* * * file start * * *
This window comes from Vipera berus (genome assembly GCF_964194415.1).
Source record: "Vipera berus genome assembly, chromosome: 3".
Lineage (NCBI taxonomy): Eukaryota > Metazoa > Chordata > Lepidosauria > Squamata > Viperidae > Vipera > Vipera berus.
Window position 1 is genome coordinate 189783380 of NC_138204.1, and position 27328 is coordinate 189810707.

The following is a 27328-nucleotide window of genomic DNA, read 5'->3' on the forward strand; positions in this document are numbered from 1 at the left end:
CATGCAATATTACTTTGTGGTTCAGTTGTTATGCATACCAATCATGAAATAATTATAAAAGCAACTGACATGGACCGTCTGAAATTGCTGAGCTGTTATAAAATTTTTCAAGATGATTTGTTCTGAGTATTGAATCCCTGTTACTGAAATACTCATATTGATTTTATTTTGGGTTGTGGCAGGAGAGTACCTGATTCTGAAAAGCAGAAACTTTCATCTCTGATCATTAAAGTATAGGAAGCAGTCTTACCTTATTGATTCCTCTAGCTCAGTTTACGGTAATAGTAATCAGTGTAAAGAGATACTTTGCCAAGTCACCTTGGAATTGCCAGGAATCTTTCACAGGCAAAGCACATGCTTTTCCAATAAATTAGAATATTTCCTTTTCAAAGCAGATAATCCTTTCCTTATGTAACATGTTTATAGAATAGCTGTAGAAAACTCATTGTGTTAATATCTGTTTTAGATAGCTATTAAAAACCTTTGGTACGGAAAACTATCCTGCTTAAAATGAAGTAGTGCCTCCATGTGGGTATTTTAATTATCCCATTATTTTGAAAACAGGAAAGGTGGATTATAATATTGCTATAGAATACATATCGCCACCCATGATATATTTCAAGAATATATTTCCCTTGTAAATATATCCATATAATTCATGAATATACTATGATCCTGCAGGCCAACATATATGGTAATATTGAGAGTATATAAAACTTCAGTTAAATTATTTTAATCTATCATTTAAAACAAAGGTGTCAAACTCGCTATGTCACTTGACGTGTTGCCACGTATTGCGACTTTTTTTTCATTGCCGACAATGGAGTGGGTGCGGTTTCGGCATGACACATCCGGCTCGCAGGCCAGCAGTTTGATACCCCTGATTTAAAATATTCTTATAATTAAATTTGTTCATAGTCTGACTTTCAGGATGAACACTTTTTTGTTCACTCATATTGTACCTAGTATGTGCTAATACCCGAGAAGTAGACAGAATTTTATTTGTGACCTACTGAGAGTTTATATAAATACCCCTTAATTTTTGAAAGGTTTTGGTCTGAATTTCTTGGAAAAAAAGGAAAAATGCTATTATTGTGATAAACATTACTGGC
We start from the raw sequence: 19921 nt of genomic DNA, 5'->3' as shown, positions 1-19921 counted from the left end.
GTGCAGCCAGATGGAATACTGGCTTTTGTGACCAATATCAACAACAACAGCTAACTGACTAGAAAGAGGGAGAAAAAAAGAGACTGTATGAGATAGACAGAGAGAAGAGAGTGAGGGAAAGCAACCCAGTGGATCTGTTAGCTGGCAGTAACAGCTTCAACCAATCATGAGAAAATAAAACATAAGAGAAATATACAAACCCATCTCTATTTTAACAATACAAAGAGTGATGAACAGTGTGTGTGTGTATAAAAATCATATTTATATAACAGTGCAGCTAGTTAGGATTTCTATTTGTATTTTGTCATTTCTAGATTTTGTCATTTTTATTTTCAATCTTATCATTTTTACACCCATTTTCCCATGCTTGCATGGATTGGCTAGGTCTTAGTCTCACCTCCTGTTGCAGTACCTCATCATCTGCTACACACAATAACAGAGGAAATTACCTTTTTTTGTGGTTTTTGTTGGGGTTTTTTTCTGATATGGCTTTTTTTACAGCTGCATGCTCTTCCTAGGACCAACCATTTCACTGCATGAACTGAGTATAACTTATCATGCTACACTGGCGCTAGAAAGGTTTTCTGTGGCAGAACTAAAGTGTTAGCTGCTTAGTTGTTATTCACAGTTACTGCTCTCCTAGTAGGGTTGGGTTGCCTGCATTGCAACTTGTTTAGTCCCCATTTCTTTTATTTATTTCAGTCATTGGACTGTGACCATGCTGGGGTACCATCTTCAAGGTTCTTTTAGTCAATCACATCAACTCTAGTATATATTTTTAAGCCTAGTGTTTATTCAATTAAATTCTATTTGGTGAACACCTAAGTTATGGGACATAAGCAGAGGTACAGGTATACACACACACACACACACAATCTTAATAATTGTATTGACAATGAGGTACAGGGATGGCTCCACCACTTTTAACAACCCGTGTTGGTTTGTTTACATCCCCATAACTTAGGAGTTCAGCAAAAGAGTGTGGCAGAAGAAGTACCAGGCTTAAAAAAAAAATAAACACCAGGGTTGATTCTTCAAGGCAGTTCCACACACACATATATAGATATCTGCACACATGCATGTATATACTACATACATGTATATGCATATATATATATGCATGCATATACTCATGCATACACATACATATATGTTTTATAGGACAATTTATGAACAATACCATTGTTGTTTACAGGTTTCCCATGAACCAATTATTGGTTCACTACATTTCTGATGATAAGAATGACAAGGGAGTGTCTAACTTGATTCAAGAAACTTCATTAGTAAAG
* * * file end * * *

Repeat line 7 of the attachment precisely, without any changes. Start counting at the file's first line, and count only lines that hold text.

We start from the raw sequence: 19921 nt of genomic DNA, 5'->3' as shown, positions 1-19921 counted from the left end.